The camel caravan arrived in San Antonio near the headwaters of San Pedro Creek on June 18, 1856.  Wayne reported to Washington that the utility and the cooperation of the camels was excellent; and the Indians had made no attempt to steal or injure any of the animals.

            Taking Wayne’s report into consideration, the quartermaster-general informed him from Washington that his next step was to find a permanent camp for the camels and quarters for the personnel.  Wayne say that directive as an opportunity to assess the greater question – that of breeding herds of Texas camels.

            In mid-July of 1856 Wayne left the flat land below San Antonio and made his way through Comanche Springs and Sisterdale to Fort Martin Scott, the federal garrison just outside of Fredericksburg.  Fort Martin Scott was established on a branch creek of the Pedernales River.  The purpose of the fort was to challenge any serious Indian threat from the Comanche to the north.

            Wayne then obliged a request to inspect a site between San Antonio and Kerrville called Green Valley or Verde Creek.  Green Valley was situated twixt and between numerous streams and a strong, beautiful river, the Guadalupe.  The fine grazing land of Green Valley would be preferable to the rather rocky Pedernales area around Fort Martin Scott.

            On August 30, he named the site as Camp Verde.  The camels now had a permanent home.  The camp was to be a US Cavalry post under the direction of Colonel Robert E Lee, who was located alternately at Form Mason and at the departmental headquarters in San Antonio.

            Records show that the personnel had to forego the cowboy terms, such as corral, for Kahn, a term common to the camel’s native land.  The camel’s stalls or sheds were known as a Pise which were built in exactly the same size and shape as they were across the sea. 

            Wayne began the experiments straightaway.  He had the camels carrying supplies to and from Camp Verde to San Antonio and other points.  Camels with their packs were always accompanied by horse (or mule) and wagons.  Wayne claimed in his official reports that if only camels had been utilized, the trip to San Antonio would have taken two days instead of the usual three – the horses’ need for water slowed them down.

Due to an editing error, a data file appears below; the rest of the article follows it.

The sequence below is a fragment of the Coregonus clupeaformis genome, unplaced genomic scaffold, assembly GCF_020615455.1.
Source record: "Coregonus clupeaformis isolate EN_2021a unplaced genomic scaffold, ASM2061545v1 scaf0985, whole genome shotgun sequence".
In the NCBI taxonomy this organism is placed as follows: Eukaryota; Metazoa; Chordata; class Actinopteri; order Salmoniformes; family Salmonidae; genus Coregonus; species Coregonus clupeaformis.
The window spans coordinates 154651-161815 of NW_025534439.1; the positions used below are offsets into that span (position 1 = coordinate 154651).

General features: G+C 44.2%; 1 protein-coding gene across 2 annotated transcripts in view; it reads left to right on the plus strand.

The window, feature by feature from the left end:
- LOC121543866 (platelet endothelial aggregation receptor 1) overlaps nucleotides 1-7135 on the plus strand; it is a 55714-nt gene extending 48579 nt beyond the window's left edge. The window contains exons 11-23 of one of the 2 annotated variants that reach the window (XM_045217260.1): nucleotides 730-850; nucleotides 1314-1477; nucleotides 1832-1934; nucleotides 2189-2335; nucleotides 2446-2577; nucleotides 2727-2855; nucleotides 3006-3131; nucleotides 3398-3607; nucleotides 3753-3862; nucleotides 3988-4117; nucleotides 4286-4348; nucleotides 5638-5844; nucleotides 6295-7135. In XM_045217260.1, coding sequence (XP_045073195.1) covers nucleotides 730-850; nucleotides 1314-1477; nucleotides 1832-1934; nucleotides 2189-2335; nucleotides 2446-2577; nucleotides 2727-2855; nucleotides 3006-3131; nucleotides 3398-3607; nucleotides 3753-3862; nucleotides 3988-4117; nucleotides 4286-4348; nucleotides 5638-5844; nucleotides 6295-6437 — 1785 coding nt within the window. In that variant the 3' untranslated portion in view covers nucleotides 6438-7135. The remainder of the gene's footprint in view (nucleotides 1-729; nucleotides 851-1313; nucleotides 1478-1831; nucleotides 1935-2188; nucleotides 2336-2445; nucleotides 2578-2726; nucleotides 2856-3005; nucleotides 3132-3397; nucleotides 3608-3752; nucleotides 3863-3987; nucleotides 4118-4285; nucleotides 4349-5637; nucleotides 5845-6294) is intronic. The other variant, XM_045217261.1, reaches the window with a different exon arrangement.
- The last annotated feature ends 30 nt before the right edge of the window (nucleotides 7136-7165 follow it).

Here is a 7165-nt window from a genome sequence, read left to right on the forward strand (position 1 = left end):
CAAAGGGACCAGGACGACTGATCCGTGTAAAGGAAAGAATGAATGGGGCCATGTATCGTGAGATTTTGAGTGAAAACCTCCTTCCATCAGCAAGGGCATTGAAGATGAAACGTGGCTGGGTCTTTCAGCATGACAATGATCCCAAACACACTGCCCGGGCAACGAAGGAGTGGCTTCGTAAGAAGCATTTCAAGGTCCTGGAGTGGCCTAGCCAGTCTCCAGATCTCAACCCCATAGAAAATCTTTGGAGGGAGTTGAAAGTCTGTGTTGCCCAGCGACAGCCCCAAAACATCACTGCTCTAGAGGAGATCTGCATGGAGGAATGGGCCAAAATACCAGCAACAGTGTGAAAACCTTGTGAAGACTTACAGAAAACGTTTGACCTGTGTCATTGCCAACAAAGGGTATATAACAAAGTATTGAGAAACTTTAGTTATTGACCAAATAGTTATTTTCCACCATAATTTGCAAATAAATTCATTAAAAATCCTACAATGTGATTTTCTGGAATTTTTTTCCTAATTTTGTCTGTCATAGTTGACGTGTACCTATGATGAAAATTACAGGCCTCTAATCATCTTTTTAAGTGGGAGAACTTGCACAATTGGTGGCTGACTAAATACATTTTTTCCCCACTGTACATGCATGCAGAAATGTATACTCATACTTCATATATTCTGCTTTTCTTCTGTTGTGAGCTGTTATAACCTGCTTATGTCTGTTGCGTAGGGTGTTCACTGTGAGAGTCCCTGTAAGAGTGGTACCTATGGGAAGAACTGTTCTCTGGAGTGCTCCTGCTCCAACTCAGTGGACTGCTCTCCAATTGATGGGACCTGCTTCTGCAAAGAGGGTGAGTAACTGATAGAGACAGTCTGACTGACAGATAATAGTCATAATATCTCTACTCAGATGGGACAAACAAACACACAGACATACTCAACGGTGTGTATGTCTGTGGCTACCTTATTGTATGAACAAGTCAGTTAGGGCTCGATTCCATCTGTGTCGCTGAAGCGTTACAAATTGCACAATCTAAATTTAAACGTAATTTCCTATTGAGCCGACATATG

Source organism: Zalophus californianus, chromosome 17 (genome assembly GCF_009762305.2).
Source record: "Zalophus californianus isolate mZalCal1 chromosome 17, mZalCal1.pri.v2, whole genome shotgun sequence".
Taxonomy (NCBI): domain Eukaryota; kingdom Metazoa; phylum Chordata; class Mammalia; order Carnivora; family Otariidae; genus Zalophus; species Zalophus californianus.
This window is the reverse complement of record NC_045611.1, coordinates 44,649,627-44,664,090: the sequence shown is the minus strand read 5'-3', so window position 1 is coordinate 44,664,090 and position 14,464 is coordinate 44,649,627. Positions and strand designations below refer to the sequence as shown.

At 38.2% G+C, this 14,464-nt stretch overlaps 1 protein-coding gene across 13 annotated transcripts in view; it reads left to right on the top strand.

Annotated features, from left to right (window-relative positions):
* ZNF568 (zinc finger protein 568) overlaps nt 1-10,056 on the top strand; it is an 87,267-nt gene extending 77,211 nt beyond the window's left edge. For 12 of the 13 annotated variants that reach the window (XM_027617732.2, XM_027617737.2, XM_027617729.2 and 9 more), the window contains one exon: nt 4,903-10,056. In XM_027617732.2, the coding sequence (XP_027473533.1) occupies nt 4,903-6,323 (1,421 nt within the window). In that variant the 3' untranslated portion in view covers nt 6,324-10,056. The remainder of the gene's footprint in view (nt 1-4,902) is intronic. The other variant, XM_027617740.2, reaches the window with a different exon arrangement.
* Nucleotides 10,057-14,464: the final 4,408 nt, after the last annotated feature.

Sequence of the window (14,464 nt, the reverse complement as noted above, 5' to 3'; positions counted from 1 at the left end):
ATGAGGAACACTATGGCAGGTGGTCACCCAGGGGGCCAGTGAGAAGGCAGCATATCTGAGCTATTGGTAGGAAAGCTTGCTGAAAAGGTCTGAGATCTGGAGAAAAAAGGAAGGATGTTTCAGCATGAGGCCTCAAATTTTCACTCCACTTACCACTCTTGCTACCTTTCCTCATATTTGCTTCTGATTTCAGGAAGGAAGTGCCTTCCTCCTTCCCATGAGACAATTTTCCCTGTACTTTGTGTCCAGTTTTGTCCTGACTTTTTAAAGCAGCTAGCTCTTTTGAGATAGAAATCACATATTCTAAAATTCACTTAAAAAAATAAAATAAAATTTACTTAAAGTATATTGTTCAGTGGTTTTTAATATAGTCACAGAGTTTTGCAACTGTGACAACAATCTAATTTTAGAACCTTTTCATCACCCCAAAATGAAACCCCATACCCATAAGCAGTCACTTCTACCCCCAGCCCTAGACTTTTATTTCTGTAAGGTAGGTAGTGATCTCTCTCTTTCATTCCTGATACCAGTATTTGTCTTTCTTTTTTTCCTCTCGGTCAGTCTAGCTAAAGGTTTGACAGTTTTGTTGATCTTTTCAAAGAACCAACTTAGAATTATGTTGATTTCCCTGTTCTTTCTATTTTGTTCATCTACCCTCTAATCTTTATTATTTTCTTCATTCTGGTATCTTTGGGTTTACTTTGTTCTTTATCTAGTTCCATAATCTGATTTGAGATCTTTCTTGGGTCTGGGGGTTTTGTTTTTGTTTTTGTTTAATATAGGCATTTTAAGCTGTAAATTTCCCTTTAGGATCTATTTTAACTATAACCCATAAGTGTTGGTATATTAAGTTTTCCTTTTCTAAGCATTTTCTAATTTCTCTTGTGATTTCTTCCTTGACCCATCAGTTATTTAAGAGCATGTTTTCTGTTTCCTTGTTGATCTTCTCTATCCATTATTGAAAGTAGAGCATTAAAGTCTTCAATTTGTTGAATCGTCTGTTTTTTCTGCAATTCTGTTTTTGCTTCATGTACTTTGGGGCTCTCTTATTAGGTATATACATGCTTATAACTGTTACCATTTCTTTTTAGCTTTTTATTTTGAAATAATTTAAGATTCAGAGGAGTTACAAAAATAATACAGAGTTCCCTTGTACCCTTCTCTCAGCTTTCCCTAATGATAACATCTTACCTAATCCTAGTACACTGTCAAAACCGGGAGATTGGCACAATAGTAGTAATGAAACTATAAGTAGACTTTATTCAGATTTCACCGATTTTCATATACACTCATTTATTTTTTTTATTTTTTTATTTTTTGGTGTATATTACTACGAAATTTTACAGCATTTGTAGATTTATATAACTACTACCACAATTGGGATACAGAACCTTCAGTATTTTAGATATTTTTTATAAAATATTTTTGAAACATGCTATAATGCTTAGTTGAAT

Another report maintained that six camels were able to transport, over the same ground and the same distance, the weights of two six-mule wagons; and the camels gained forty-two and one half hours in time compared to the mules.  Then, the camels were put to the big test: heavy sacks of oats were loaded on the camels’ and they were taken across mountain ranges that were impassable for wagons.  A heavy rainstorm made the test exceptionally difficult, but the camels arrived at their destination in a time that surprised everyone.

            It was now 1857 and everyone in the US Army knew that secession was imminent.  Way was recalled to Washington because of his sympathies to the Confederate cause and assigned elsewhere.   He did not get to oversee the second shipload of forty-one camels that arrived at Port Indianola, in January of 1857.

            In the late 1850’s responding to the publicity that camels were desired in Texas, ship loads arrived at Texas ports.  Emmett’s research indicates that these camels were the perfect cover to deflect attention of other “commodities” to Texas ports, namely African slaves.  Texans were growing more and more wary of accepting slaves as Federal Law prohibited their importations.

            After awhile the demand for camels was filled and many were turned loose and became the dread of cattlemen.  When horses sniffed the presence of camels the horses bolted as if they were frightened by rattlesnakes.

            Just as Fort Martin Scott boosted the welfare of Fredericksburg, and Fort Mason generated the town of Mason, Camp Verde attracted a storekeeper, a doctor named Nowlin, who set up his office halfway between Comfort and Kerrville in what is now called Center Point.

            One evening, Indians raided Dr. Nowlin’s stables and took with them four horses and two camels.  The cavalry and some civilians found a fresh Indian trail that led all the way to the Concho River near present day San Angelo, where they battled it out with a different band of Indians with stolen horses and other items.  The never did recover the camels or Dr. Nowlin’s horses.